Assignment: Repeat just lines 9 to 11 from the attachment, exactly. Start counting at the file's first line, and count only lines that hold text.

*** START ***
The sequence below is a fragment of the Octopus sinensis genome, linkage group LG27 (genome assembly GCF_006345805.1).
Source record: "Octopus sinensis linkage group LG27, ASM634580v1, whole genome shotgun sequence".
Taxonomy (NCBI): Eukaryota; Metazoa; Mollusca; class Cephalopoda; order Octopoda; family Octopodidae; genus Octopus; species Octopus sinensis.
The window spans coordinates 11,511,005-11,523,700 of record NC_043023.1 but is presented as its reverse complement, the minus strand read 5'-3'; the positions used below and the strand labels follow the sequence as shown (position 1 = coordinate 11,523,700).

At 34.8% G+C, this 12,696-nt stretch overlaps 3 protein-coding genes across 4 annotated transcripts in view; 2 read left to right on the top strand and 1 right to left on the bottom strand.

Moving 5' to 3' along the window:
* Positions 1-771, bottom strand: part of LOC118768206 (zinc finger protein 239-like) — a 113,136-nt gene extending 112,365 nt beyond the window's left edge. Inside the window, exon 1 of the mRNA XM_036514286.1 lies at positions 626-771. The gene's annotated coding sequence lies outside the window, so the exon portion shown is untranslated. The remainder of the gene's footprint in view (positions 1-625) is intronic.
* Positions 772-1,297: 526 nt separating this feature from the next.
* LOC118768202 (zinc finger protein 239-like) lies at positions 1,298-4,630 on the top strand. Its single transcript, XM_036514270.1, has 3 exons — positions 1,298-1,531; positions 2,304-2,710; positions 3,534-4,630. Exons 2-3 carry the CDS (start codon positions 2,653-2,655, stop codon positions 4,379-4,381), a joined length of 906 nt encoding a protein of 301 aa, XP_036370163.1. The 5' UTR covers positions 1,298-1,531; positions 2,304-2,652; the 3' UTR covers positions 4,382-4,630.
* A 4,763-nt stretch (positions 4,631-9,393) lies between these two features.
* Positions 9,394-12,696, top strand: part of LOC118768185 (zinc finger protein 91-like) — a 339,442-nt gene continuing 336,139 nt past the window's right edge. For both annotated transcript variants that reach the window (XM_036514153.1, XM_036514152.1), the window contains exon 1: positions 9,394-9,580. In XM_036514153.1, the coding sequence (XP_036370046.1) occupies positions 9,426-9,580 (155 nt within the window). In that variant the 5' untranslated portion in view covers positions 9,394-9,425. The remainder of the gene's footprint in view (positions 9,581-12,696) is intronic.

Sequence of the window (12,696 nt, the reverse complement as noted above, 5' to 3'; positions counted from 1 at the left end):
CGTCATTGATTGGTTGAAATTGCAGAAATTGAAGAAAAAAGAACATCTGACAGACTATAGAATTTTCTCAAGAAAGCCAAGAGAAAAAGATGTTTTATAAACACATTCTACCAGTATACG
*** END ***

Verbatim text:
* LOC118768202 (zinc finger protein 239-like) lies at positions 1,298-4,630 on the top strand. Its single transcript, XM_036514270.1, has 3 exons — positions 1,298-1,531; positions 2,304-2,710; positions 3,534-4,630. Exons 2-3 carry the CDS (start codon positions 2,653-2,655, stop codon positions 4,379-4,381), a joined length of 906 nt encoding a protein of 301 aa, XP_036370163.1. The 5' UTR covers positions 1,298-1,531; positions 2,304-2,652; the 3' UTR covers positions 4,382-4,630.
* A 4,763-nt stretch (positions 4,631-9,393) lies between these two features.
* Positions 9,394-12,696, top strand: part of LOC118768185 (zinc finger protein 91-like) — a 339,442-nt gene continuing 336,139 nt past the window's right edge. For both annotated transcript variants that reach the window (XM_036514153.1, XM_036514152.1), the window contains exon 1: positions 9,394-9,580. In XM_036514153.1, the coding sequence (XP_036370046.1) occupies positions 9,426-9,580 (155 nt within the window). In that variant the 5' untranslated portion in view covers positions 9,394-9,425. The remainder of the gene's footprint in view (positions 9,581-12,696) is intronic.